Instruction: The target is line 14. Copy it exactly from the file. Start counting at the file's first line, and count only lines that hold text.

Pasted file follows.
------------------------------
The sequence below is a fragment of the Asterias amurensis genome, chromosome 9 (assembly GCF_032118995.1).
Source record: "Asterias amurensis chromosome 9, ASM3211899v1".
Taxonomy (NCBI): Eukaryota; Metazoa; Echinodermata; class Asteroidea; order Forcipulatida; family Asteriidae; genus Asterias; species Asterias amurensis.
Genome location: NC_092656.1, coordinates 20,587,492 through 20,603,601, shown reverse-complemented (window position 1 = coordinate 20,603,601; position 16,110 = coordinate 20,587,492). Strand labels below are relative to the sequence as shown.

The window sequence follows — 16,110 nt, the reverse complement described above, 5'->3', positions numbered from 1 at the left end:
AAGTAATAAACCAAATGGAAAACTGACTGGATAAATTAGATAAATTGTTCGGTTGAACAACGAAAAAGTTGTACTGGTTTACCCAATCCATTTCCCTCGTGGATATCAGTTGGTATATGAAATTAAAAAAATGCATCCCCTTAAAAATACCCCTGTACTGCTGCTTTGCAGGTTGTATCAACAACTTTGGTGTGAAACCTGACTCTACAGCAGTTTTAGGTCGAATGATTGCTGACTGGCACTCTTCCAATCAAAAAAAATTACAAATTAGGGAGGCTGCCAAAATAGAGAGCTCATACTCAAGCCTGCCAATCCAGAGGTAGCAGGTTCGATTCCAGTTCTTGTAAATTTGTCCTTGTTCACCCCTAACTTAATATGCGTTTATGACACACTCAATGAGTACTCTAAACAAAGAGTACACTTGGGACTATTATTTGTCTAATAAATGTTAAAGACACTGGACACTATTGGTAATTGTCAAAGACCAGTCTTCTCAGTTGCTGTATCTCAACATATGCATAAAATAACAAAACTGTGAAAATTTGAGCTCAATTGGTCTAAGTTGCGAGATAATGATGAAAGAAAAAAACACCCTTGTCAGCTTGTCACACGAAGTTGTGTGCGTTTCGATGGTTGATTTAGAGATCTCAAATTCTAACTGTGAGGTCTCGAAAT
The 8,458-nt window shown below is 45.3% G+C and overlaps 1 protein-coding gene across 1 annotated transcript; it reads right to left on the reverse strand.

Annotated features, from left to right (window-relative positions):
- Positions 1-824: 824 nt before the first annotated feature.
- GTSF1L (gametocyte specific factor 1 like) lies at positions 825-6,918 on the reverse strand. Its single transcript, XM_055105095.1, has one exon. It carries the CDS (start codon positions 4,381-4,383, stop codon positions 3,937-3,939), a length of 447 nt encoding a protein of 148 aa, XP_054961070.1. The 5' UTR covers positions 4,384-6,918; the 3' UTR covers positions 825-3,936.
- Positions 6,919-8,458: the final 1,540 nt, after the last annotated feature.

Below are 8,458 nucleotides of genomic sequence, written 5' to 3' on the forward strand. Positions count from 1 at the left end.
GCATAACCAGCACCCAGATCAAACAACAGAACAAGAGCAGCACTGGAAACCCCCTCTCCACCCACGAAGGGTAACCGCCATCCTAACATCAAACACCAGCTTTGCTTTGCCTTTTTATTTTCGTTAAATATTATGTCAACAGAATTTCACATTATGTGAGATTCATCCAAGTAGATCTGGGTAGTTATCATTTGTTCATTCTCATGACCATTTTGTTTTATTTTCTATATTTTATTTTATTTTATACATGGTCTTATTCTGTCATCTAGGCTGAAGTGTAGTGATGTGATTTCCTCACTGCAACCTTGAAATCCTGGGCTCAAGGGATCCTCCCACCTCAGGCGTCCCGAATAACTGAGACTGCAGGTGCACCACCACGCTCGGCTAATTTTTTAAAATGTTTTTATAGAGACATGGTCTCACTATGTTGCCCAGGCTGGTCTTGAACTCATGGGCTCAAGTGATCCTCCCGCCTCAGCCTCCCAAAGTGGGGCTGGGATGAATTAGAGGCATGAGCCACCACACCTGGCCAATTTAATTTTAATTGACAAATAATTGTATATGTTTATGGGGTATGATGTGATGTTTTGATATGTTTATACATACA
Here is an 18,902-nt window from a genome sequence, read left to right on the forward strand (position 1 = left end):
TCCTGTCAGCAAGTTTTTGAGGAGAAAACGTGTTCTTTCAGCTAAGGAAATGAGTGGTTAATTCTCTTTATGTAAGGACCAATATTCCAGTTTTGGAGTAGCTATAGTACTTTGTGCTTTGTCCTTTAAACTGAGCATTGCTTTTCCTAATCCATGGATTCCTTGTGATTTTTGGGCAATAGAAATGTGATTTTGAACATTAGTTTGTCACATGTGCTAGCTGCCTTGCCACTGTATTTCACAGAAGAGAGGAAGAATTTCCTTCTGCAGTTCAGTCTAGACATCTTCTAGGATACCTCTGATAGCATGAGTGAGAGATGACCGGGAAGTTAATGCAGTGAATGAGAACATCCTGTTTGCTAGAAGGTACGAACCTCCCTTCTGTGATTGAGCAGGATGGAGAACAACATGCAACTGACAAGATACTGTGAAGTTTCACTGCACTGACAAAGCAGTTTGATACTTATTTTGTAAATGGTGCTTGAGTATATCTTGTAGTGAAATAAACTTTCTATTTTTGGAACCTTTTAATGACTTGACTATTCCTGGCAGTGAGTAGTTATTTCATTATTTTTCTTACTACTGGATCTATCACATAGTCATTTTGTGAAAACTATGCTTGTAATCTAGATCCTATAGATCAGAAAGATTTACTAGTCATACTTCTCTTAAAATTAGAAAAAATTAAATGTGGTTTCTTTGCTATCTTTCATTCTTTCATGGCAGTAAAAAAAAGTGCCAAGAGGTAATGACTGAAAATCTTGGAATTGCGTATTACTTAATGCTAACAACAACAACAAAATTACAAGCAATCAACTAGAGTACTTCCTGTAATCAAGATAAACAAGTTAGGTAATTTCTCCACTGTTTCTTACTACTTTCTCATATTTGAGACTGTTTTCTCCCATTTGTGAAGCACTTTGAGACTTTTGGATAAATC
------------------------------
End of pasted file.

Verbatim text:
Here is an 18,902-nt window from a genome sequence, read left to right on the forward strand (position 1 = left end):